For a week in July, the South Africa Ministry Network, a consortium of Cooperative Baptist Fellowship congregations launched in 2009 to work with and support CBF field personnel in South Africa, led a group of 70-plus Baptists on a week-long mission experience, with participants divided between mission sites in Johannesburg and Winterton. The network journeyed to the Rainbow Nation with a ‘pilgrim posture,’ said organizer Stephen Cook, senior pastor of Second Baptist Church in Memphis, Tenn, embracing the call of South African theologian Trevor Hudson to make “pilgrimages of pain and hope.”
“The essence of these pilgrimages of pain and hope is that we are not tourists who set out to see the sights of the places we visit,” Cook shared. “Instead, we are pilgrims and we assume a ‘pilgrim posture’ as we approach these experiences. The pilgrim is one who is ready to be present, who is ready to listen and who is ready to notice where, how and with whom God is working.”
At the Em’seni Camp (“place of grace” in Zulu) outside of Winterton, surrounded by battlefields where the British fought the Boers and Zulus in a series of bloody wars more than 100 years ago, the network hosted a retreat for Sofi and the children and staff of Isiphephelo. While some played with the kids, others spent time with the staff, leading the group of smiling and singing women in team-building activities, Bible study and providing space for reflection and relaxation.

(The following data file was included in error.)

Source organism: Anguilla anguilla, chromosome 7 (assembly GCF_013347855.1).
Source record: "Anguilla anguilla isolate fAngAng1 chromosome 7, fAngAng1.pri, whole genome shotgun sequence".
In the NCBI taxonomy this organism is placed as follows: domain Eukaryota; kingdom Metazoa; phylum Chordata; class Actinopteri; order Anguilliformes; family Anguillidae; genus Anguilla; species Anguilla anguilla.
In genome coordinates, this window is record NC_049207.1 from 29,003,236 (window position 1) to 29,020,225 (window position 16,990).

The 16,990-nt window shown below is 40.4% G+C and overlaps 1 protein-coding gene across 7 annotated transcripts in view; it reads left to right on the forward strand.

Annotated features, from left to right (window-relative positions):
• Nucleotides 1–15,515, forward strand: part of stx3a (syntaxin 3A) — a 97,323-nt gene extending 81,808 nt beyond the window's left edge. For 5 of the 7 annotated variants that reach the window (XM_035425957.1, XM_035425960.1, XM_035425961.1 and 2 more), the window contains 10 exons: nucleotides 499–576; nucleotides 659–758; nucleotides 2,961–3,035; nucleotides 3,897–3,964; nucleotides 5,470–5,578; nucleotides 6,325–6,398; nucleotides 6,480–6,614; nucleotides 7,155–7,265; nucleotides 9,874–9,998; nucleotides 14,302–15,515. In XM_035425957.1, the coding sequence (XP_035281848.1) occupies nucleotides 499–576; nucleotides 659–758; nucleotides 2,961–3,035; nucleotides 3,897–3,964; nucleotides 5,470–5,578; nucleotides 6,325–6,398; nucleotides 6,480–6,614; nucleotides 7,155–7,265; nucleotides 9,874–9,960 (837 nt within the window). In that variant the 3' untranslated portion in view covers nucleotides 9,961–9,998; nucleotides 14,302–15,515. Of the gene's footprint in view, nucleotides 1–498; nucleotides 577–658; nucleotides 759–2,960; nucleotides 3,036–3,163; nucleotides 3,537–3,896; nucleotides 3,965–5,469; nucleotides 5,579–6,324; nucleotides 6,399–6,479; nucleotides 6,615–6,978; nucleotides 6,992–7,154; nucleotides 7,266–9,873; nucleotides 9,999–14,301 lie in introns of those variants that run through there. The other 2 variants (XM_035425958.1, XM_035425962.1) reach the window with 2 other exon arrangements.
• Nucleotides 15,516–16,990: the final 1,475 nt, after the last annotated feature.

“I was blown away by these women,” said Thomas Quisenberry, pastor of First Baptist Church in Chattanooga, Tenn., a network member. “The compassion they show these children is amazing. Their love for them is without question. I found them to be carrying heavy loads — carrying for the kids of Isiphephelo as well as families of their own. My prayer is that these loving caregivers know that they are not alone. Our time with them was to offer some relief, encouragement and ways that they can take care of themselves while lovingly mending the lives of others.”
Network participants also worked alongside the staff of the Thembalethu Care Organization, a Christian ministry responding to the effects of the HIV/AIDS epidemic and the extreme poverty in the region. Thembalethu shares God’s love through caring for the sick in the rural villages as well as orphans and vulnerable children. Started in 2006 and run by Betsy Meyer, a field personnel from Seattle’s University Presbyterian Church, Thembalethu — a partner with the U.S President’s Emergency Plan for AIDS Relief (PEPFAR) — provides medical care to 300 patients each month and regularly cares for more than 120 children with psycho-social support, food parcels, access to social welfare grants and school grants.
Meyer emphasized that the younger generation living in the area, where nearly 80 percent of residents are unemployed, faces intractable challenges.
“Even if [youth] go and finish high school, or go to university, there are just so few options for them,” she said. “So, it’s really a struggle. That’s the most significant challenge youth around here face — there’s this kind of hopelessness because they don’t really have options.